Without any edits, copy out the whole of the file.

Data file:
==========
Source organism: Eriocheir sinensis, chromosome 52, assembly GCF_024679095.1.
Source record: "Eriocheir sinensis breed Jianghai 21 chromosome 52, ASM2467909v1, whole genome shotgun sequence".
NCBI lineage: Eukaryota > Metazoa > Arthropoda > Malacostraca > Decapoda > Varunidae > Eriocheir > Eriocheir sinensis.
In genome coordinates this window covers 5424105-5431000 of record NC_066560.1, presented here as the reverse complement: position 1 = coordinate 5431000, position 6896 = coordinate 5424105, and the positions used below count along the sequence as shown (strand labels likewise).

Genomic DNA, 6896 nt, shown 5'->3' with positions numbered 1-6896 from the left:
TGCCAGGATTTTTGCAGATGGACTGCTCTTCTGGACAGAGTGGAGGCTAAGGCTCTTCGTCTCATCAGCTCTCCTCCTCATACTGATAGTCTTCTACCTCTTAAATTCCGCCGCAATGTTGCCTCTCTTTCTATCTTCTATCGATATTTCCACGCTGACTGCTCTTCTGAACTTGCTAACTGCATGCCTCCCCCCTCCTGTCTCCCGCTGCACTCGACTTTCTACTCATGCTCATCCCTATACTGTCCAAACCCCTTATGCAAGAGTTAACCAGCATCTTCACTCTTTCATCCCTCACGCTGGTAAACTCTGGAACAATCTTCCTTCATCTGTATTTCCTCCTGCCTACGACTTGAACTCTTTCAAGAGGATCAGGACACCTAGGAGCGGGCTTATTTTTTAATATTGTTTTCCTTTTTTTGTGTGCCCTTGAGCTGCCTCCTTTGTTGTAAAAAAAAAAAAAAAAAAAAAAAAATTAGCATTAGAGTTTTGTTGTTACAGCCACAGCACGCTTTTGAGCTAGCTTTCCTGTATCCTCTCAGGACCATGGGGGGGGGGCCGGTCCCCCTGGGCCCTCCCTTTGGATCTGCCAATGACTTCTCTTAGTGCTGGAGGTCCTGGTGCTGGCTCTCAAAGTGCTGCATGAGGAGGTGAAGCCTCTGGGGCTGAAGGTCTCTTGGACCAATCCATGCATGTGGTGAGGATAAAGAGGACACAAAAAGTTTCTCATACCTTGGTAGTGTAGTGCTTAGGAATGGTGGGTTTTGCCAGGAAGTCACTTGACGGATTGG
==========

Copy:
Source organism: Eriocheir sinensis, chromosome 52, assembly GCF_024679095.1.
Source record: "Eriocheir sinensis breed Jianghai 21 chromosome 52, ASM2467909v1, whole genome shotgun sequence".
NCBI lineage: Eukaryota > Metazoa > Arthropoda > Malacostraca > Decapoda > Varunidae > Eriocheir > Eriocheir sinensis.
In genome coordinates this window covers 5424105-5431000 of record NC_066560.1, presented here as the reverse complement: position 1 = coordinate 5431000, position 6896 = coordinate 5424105, and the positions used below count along the sequence as shown (strand labels likewise).

Genomic DNA, 6896 nt, shown 5'->3' with positions numbered 1-6896 from the left:
TGCCAGGATTTTTGCAGATGGACTGCTCTTCTGGACAGAGTGGAGGCTAAGGCTCTTCGTCTCATCAGCTCTCCTCCTCATACTGATAGTCTTCTACCTCTTAAATTCCGCCGCAATGTTGCCTCTCTTTCTATCTTCTATCGATATTTCCACGCTGACTGCTCTTCTGAACTTGCTAACTGCATGCCTCCCCCCTCCTGTCTCCCGCTGCACTCGACTTTCTACTCATGCTCATCCCTATACTGTCCAAACCCCTTATGCAAGAGTTAACCAGCATCTTCACTCTTTCATCCCTCACGCTGGTAAACTCTGGAACAATCTTCCTTCATCTGTATTTCCTCCTGCCTACGACTTGAACTCTTTCAAGAGGATCAGGACACCTAGGAGCGGGCTTATTTTTTAATATTGTTTTCCTTTTTTTGTGTGCCCTTGAGCTGCCTCCTTTGTTGTAAAAAAAAAAAAAAAAAAAAAAAAATTAGCATTAGAGTTTTGTTGTTACAGCCACAGCACGCTTTTGAGCTAGCTTTCCTGTATCCTCTCAGGACCATGGGGGGGGGGCCGGTCCCCCTGGGCCCTCCCTTTGGATCTGCCAATGACTTCTCTTAGTGCTGGAGGTCCTGGTGCTGGCTCTCAAAGTGCTGCATGAGGAGGTGAAGCCTCTGGGGCTGAAGGTCTCTTGGACCAATCCATGCATGTGGTGAGGATAAAGAGGACACAAAAAGTTTCTCATACCTTGGTAGTGTAGTGCTTAGGAATGGTGGGTTTTGCCAGGAAGTCACTTGACGGATTGG